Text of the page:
Security firm Sophos has prepared the following “best practices” to help guide people who think they may be affected this new disclosure of a Yahoo data breach:
eing aware of any data breach is important because many people use the same password for multiple accounts. Even data breaches from several years ago could still impact you today.
For Yahoo users and all computer users, Sophos advises these six steps as “best practice” for protecting personal data and pre-empting potential fallout from any data breach:
Consumers need to be aware of targeted phishing scams, a socially-engineered attack that cybercriminals use to lure people into clicking malicious URLS with malware. This is extremely important, now that personally identifiable information (PII) is in the wild as a result of this breach.
Change your Yahoo password and security questions immediately, especially if you use them on multiple accounts. As a rule of thumb, don’t use the same security questions and answers for all of your accounts.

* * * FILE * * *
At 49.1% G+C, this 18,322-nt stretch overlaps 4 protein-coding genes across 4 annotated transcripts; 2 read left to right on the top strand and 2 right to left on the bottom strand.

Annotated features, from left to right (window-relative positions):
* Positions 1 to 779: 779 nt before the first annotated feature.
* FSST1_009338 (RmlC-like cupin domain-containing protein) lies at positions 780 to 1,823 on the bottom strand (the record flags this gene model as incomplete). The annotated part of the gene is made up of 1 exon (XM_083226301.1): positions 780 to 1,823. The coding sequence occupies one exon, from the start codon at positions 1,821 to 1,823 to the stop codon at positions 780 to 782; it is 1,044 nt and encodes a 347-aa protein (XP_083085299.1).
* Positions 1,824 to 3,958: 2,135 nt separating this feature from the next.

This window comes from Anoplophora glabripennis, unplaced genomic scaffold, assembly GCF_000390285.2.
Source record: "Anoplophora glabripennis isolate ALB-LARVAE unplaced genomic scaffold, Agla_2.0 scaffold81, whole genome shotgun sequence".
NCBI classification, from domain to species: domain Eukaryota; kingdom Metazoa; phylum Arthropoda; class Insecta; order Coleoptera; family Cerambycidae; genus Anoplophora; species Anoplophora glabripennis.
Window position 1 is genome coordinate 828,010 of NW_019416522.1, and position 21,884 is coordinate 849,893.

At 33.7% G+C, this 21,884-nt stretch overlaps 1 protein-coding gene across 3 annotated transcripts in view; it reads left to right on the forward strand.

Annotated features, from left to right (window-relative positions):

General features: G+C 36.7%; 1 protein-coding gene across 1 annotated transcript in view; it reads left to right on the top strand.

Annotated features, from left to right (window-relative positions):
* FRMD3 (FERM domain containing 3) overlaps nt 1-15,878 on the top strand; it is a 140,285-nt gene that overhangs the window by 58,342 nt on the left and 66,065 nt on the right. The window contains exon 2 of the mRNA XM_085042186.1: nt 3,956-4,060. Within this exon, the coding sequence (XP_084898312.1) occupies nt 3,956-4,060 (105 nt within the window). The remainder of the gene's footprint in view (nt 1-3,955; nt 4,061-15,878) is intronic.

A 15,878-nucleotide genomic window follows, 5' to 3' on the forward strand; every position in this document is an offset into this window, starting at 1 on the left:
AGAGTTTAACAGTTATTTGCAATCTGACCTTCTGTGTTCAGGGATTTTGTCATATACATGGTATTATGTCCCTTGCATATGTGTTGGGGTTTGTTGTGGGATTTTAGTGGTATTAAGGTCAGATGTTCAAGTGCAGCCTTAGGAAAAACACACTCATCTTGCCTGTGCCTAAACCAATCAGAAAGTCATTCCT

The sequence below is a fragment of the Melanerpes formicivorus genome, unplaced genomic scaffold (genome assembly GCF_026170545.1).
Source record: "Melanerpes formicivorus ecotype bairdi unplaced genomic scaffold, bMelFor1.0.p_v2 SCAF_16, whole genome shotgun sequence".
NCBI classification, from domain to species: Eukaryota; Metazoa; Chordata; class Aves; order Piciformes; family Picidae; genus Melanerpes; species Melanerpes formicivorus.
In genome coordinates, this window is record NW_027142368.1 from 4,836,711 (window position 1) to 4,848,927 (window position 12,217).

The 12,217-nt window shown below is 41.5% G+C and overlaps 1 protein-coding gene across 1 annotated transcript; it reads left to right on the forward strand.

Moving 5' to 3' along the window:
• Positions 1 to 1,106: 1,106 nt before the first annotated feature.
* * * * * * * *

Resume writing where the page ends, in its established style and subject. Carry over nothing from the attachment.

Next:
Make all new passwords different and difficult to guess. Cybercriminals are now using tools that sniff out passwords reused on other, more valuable sites to make their work easier and to make the stolen passwords and other hacked data more lucrative on the dark web.
Include upper and lower case letters, numbers and symbols to make passwords harder to crack – refer to the Sophos How to Pick a Proper Password video for creating stronger passwords.
Don’t trust password strength meters – these are unreliable and inaccurate In general, it’s always good practice to update your passwords, password manager and security questions, if you hear of a potential data breach that might affect you.”